Doctrine of Repugnancy
This article, ‘Doctrine of Repugnancy’ demonstrates the meaning of this doctrine and its judicial interpretation. The article also encompasses the tests for determining the repugnancy of doctrine along with relevant case laws. This piece of work gives the readers knowledge about the applicability of the doctrine of repugnancy in detail.
Initially, with 395 Articles, 12 Schedules, and 8 Parts, the Indian Constitution is the longest-written Constitution in the world. At present, the Indian Constitution consists of 448 Articles divided into 25 parts, 12 schedules. One of the basic tenets of Basic Structure is federalism. Although many jurists believed that the Indian Constitution was a combination of a unitary and a federal structure, it is characterised as a federal constitution because of the distribution of power between the Centre and the States. This federal arrangement frequently causes disagreement or collisions.
The process for dispute resolution between the Centre and the State Legislation issued with respect to any matter listed in List III of the Seventh Schedule is provided under Article 254 of the Indian Constitution in order to avoid conflict.
By virtue of numerous Articles read with Schedule VII, the Constitution of India, the nation’s supreme law, grants the Central and State Governments the authority to enact legislation. Repugnancy is defined as an inconsistency or contradiction between two or more elements of a legal instrument by Black’s Law Dictionary. Any discrepancy between the laws made by the Centre and the State can occur under a system where the ability to make laws is divided between the Centre and the States. To deal with such issues, the Constitution included the Doctrine of Repugnancy.
Meaning of Doctrine of Repugnancy
When two pieces of legislation clash and are applied to the same facts but result in different conclusions or outcomes, this is referred to as repugnancy. Repugnancy occurs when two laws’ provisions are so incompatible and contradictory that it is difficult to act in one way without opposing the other. The Doctrine of Repugnancy is effectively established in India owing to Article 254 of the Indian Constitution.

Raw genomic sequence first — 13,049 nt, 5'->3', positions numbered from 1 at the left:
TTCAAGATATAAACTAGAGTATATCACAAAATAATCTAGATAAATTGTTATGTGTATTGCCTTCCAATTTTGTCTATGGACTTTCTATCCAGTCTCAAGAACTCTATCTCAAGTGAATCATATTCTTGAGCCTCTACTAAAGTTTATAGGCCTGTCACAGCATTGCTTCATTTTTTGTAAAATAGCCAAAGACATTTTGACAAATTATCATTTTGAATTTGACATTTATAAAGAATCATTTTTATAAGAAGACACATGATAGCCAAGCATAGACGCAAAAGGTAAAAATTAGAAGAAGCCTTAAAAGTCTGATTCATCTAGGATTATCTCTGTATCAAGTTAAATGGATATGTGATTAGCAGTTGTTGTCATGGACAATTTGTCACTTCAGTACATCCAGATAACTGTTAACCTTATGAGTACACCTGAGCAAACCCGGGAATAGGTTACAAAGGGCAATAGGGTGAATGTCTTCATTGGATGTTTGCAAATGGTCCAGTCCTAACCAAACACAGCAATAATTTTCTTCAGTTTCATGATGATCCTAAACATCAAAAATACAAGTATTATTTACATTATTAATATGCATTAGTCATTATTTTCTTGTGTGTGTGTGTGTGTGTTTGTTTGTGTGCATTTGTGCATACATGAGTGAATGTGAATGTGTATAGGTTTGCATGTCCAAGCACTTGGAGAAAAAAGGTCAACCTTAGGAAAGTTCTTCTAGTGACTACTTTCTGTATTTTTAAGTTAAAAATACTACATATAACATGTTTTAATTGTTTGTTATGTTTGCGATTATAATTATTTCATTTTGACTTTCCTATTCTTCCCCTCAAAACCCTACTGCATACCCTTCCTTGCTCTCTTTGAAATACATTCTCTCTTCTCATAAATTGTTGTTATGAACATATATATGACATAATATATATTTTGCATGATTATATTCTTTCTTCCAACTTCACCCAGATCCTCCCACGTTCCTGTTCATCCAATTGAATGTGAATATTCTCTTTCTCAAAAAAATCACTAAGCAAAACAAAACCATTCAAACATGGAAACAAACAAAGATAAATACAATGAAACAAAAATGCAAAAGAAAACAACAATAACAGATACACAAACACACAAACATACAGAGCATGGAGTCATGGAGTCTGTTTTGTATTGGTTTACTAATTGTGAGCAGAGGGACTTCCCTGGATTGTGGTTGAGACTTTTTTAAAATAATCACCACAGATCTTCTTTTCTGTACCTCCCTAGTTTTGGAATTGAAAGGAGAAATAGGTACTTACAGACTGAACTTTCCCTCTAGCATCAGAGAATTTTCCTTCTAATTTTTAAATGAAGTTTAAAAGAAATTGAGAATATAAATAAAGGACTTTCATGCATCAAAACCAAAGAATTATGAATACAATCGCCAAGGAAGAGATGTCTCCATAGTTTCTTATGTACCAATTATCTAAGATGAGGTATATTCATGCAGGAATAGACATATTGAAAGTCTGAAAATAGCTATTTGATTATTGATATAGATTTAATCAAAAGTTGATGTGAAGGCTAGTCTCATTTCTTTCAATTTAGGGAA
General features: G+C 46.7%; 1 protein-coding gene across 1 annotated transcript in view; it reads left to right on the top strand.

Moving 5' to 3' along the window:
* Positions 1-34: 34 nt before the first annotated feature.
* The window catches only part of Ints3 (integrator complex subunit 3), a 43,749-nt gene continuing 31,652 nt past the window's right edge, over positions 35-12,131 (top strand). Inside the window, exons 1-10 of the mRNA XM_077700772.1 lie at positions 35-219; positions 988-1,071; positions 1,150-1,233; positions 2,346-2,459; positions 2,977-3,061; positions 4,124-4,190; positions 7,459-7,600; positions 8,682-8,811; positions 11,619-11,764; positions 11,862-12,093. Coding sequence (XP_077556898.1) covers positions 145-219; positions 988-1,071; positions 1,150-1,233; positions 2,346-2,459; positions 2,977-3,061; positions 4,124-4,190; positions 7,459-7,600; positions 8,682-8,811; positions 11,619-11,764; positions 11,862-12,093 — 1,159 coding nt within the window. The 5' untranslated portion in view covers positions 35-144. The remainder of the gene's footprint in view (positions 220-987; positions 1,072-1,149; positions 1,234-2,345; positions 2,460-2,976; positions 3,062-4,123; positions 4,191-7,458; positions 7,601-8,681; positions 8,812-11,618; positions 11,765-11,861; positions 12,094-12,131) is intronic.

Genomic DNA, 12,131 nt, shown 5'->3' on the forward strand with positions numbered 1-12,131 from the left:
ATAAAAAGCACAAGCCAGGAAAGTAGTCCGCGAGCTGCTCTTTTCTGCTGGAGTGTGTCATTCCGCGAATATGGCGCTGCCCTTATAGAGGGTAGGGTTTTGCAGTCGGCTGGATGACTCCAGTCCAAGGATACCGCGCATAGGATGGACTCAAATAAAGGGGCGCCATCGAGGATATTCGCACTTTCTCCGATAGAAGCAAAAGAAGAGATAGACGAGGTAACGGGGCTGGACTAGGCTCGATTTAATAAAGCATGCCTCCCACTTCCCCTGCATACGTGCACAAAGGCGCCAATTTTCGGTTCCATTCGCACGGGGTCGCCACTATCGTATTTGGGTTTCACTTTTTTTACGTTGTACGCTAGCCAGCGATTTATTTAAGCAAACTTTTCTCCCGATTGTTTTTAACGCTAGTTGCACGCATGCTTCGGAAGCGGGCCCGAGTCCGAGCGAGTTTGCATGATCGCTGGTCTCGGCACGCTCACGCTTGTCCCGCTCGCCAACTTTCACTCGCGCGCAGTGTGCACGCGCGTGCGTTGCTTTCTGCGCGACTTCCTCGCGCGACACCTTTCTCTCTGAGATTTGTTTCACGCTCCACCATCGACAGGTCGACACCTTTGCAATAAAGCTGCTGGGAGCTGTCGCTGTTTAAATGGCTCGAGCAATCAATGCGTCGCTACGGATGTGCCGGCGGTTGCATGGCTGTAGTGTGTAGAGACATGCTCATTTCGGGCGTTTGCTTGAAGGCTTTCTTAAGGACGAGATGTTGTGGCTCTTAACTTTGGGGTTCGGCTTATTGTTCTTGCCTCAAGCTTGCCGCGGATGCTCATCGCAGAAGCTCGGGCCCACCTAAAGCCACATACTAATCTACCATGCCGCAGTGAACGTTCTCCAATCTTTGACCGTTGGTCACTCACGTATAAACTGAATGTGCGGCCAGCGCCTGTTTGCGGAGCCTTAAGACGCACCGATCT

According to Article 254, the doctrine of repugnancy states that if any part of State law is inconsistent with any part of a Central law that the Parliament has the authority to enact or any part of a law pertaining to a subject on List III, the Central law made by the Parliament shall take precedence and the law made by the State legislature shall be null and void to the extent of its inconsistencies.
According to Article 254(1), a law issued by Parliament will take precedence over legislation passed by the State legislature if one provision of law or a law made by the State legislature conflicts with another provision of law.
According to Article 254(2), if any provision of law or law made by the State legislature on the subject listed in the concurrent list conflicts with any provision of law or law made by the Parliament and if it was reserved for the President’s assent and received the President’s assent, the State law will take precedence over the law passed by the Parliament. As long as Parliament has the ability to change or remove the abhorrent law at any moment prior to the President’s assent.
In order to understand the court’s view on this doctrine, it is imperative to understand some of the important landmark cases that contribute to making this doctrine more relevant and essential with regard to resolving conflicts in-laws of the State and Centre. Let us understand a few of the cases as followed:
1. M. Karunanidhi v. Union of India, (1979 AIR 898)
A constitutional bench of the Supreme Court examined the question of whether legislation passed by the State legislature and a statute passed by the Parliament were incompatible in this instance. It was noted that in order to apply the doctrine of repugnancy, the following requirements must be met: a clear discrepancy between the State Act and the Central Act must be present, the said contradiction must be incommensurable and; it should be difficult to obey one Act without also disobeying the other because of the discrepancy between its provisions, which should be severe enough to bring the two Acts into direct conflict.
The Honourable Court also established certain views in this regard. Two enactments must contain provisions that are so contradictory with one another that they cannot coexist in the same area in order for the theory of repugnancy to apply. It is not possible to repeal by implication unless the laws are inherently defective. This doctrine is not applicable if there are two laws in the same field that have the potential to operate independently of one another. The issue of repugnancy is not raised when there is no inconsistency but an act in the same area causes different offences.
2. Government of Andhra Pradesh v. J.B. Educational Society, (1998 (3) ALD 736)